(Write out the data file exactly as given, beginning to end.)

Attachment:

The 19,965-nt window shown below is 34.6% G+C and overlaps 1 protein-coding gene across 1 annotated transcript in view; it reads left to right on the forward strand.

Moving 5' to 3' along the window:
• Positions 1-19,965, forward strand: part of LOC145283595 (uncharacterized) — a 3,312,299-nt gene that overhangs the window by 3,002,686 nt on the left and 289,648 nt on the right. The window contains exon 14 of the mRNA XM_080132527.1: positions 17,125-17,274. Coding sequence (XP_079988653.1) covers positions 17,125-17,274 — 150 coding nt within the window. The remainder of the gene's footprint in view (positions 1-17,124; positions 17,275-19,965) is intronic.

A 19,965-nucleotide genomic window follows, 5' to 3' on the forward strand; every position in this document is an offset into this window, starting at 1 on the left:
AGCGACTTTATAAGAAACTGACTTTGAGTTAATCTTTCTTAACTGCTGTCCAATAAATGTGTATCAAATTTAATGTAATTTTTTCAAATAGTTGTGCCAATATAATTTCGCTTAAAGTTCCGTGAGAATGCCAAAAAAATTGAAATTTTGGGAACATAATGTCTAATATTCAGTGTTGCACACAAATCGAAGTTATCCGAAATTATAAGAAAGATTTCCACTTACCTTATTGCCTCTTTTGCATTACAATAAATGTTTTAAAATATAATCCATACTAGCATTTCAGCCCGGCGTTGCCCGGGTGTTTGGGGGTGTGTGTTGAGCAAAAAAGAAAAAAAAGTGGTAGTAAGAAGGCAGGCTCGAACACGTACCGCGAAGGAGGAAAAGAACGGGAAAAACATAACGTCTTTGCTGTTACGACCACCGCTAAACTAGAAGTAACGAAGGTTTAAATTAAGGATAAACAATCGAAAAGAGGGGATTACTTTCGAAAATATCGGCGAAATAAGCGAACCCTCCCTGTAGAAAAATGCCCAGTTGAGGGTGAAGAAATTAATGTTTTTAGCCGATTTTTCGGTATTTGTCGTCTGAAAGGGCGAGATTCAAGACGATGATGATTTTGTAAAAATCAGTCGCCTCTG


The 19,965-nt window shown below is 34.6% G+C and overlaps 1 protein-coding gene across 1 annotated transcript in view; it reads left to right on the forward strand.

Moving 5' to 3' along the window:
• Positions 1-19,965, forward strand: part of LOC145283595 (uncharacterized) — a 3,312,299-nt gene that overhangs the window by 3,002,686 nt on the left and 289,648 nt on the right. The window contains exon 14 of the mRNA XM_080132527.1: positions 17,125-17,274. Coding sequence (XP_079988653.1) covers positions 17,125-17,274 — 150 coding nt within the window. The remainder of the gene's footprint in view (positions 1-17,124; positions 17,275-19,965) is intronic.

A 19,965-nucleotide genomic window follows, 5' to 3' on the forward strand; every position in this document is an offset into this window, starting at 1 on the left:
AGCGACTTTATAAGAAACTGACTTTGAGTTAATCTTTCTTAACTGCTGTCCAATAAATGTGTATCAAATTTAATGTAATTTTTTCAAATAGTTGTGCCAATATAATTTCGCTTAAAGTTCCGTGAGAATGCCAAAAAAATTGAAATTTTGGGAACATAATGTCTAATATTCAGTGTTGCACACAAATCGAAGTTATCCGAAATTATAAGAAAGATTTCCACTTACCTTATTGCCTCTTTTGCATTACAATAAATGTTTTAAAATATAATCCATACTAGCATTTCAGCCCGGCGTTGCCCGGGTGTTTGGGGGTGTGTGTTGAGCAAAAAAGAAAAAAAAGTGGTAGTAAGAAGGCAGGCTCGAACACGTACCGCGAAGGAGGAAAAGAACGGGAAAAACATAACGTCTTTGCTGTTACGACCACCGCTAAACTAGAAGTAACGAAGGTTTAAATTAAGGATAAACAATCGAAAAGAGGGGATTACTTTCGAAAATATCGGCGAAATAAGCGAACCCTCCCTGTAGAAAAATGCCCAGTTGAGGGTGAAGAAATTAATGTTTTTAGCCGATTTTTCGGTATTTGTCGTCTGAAAGGGCGAGATTCAAGACGATGATGATTTTGTAAAAATCAGTCGCCTCTG